American Society of Naturalists

A membership society whose goal is to advance and to diffuse knowledge of organic evolution and other broad biological principles so as to enhance the conceptual unification of the biological sciences.

2022 ASN Award for Distinguished Achievement in the Conceptual Unification of the Biological Sciences

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Laurent Keller

The Distinguished Achievement in the Conceptual Unification of the Biological Sciences Award, previously known as the Sewall Wright Award, was established in 1991 and is given annually to honor a senior investigator currently making fundamental contributions to the Society's goals in promoting the conceptual unification of the biological sciences.

The 2022 award honors Laurent Keller, Professor in the Department of Evolution and Ecology at the University of Lausanne, Switzerland. Laurent previously won the Society's E. O. Wilson Naturalist Award in 2005. Laurent is past president of the European Society for Evolutionary Biology and of the Swiss Zoological Society, and winner of the Marcel Benoist and Ernest Dubois awards, among others.

Laurent’s selection is based on his contributions to integrating ecology, evolutionary biology, genetics, and behavior. Much of his life's work has focused on addressing fundamental questions about animal societies and social life, with studies focused primarily on the social organization and behavior of ants. Laurent made multiple advancements in understanding within-colony conflict, genetic components of social insect differentiation, mechanisms of aging, and the genetic basis for social organization. In the same vein, Laurent’s research success features work with many long-term scientific collaborators and a large cadre of post-doctoral and doctoral trainees.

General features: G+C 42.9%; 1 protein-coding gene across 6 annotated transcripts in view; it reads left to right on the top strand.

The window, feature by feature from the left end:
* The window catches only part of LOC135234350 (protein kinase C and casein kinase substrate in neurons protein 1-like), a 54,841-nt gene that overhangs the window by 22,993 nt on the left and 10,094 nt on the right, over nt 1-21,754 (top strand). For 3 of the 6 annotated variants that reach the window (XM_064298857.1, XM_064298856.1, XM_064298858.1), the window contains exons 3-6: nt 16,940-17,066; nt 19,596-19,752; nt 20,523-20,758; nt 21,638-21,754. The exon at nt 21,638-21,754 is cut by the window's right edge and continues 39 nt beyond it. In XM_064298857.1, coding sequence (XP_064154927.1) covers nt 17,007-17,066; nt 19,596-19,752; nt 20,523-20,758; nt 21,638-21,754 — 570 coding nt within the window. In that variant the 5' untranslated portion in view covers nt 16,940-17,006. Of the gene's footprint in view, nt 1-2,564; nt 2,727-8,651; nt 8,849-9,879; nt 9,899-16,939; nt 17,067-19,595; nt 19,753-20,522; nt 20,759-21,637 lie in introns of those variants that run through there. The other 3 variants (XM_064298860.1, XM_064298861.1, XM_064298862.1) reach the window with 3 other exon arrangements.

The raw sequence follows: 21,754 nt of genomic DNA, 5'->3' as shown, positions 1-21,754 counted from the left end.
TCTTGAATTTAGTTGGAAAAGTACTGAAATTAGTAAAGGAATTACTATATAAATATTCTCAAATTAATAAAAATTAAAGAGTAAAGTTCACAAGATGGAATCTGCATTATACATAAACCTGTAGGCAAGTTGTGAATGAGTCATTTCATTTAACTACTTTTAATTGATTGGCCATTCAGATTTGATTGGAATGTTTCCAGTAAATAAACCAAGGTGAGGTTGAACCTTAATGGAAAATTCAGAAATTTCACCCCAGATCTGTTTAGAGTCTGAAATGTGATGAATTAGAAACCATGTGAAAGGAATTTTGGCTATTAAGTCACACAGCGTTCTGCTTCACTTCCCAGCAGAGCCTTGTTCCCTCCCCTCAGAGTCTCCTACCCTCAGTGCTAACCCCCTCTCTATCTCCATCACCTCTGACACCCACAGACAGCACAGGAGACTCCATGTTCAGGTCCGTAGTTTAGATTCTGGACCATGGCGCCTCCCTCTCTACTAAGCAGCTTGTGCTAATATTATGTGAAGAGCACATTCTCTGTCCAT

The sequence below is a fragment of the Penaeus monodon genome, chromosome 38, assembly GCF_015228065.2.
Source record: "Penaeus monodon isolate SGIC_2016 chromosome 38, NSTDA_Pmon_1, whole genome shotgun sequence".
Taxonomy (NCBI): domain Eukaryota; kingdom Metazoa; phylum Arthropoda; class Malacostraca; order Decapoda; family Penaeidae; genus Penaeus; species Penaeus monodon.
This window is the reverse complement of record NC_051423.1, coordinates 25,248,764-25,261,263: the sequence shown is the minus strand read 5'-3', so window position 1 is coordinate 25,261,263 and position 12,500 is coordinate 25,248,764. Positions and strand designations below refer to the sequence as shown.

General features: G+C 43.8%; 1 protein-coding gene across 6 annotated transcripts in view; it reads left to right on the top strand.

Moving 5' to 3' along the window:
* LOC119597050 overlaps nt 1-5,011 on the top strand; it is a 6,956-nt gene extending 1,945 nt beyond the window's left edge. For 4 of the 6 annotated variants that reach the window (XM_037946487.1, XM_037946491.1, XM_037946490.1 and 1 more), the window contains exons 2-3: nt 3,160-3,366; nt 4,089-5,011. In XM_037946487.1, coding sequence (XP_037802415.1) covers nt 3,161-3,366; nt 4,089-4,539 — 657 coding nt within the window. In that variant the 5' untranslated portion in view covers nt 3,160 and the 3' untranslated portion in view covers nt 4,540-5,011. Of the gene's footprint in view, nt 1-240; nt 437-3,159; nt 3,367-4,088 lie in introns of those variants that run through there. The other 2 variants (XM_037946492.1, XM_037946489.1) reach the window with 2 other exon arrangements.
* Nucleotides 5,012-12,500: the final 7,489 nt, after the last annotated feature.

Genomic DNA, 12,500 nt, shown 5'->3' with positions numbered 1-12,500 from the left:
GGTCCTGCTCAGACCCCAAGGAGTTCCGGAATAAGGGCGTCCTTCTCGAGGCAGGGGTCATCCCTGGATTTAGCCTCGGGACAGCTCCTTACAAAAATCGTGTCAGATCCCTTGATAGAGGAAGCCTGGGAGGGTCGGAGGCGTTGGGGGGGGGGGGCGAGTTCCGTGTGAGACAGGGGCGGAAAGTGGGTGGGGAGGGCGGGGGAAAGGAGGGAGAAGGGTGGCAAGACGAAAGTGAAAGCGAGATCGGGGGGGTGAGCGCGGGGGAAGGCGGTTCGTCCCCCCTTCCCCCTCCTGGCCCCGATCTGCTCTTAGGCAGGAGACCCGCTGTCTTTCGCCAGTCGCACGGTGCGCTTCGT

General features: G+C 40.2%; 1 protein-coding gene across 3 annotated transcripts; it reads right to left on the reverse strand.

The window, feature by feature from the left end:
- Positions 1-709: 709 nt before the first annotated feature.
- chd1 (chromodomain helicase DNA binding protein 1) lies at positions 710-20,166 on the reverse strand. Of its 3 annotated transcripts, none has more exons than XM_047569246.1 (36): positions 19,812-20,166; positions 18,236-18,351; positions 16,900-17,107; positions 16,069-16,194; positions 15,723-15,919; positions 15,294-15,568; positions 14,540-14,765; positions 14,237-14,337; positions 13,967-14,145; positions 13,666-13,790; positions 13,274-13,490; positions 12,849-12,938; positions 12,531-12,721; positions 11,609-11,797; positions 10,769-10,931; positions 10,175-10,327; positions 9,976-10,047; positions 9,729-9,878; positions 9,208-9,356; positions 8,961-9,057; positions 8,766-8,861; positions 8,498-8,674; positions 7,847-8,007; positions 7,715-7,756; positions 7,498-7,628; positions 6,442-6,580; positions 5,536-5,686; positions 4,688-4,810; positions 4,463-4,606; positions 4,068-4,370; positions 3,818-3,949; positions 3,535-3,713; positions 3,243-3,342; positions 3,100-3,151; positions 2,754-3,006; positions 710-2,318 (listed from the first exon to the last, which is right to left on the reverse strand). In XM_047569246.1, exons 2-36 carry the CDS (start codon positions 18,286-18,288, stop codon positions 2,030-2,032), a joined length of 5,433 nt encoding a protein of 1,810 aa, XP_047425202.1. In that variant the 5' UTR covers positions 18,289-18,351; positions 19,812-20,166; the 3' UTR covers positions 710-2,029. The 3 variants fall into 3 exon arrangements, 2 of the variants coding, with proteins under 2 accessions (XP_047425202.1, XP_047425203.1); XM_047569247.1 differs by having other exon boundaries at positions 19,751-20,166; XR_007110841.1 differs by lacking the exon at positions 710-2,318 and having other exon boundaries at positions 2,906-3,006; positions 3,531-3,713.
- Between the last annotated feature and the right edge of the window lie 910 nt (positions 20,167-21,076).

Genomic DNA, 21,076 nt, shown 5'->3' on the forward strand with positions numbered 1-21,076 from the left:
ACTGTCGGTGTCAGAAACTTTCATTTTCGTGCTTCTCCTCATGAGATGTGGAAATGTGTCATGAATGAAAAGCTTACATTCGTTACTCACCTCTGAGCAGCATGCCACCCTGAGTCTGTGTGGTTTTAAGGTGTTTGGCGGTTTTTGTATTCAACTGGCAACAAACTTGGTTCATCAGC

One of Laurent's early contributions was to extend our understanding of the dynamics of within-colony conflict. By manipulating several social attributes, he identified key factors influencing the level of within-colony cooperation. This work also led to the discovery of multiple mechanisms that evolved to prevent within-group conflict.

Laurent went on to develop genetic and genomic tools to study the evolution of reproductive systems in ants. He demonstrated that the key determinants of social organization, including the differentiation of queens from workers, have a genetic component in species like the invasive Argentine ant in Europe. These findings also led him to discover several unknown systems of reproduction, including cases where males and not just females could reproduce clonally.

Continuing in this tradition, Laurent collaborated with Ken Ross from the University of Georgia to further explore the genetic basis to social organization in the Red Imported Fire Ants in the southeastern United States. They identified a 13Mb genomic region that determines colony queen number and regulates behavioral traits of both queens and workers. These traits, in turn, affect the social organization of the colony. This genomic region also has reduced recombination and thus forms a so-called social chromosome that plays a similar role to Y chromosomes in mammals, providing an interesting example of a tightly linked epistatic regulatory network.

His more recent work tackles the timeless question of aging. Laurent showed that social life can increase lifespan 100× compared to solitary insects. Moreover, he developed a system to study aging that makes use of the 10× difference in lifespan between queens and workers.

Laurent's interdisciplinary research has resulted in an impressive number of publications – more than 350 at last count – with many appearing in top journals such as Nature, Science, and PNAS. Laurent has also been an important mentor to graduate students and postdocs, with more than 40 of them in tenure-track or tenured academic positions.

—Mark C. Urban, Chair, on behalf of the Award Committee: Ellen Ketterson, Michael F. Antolin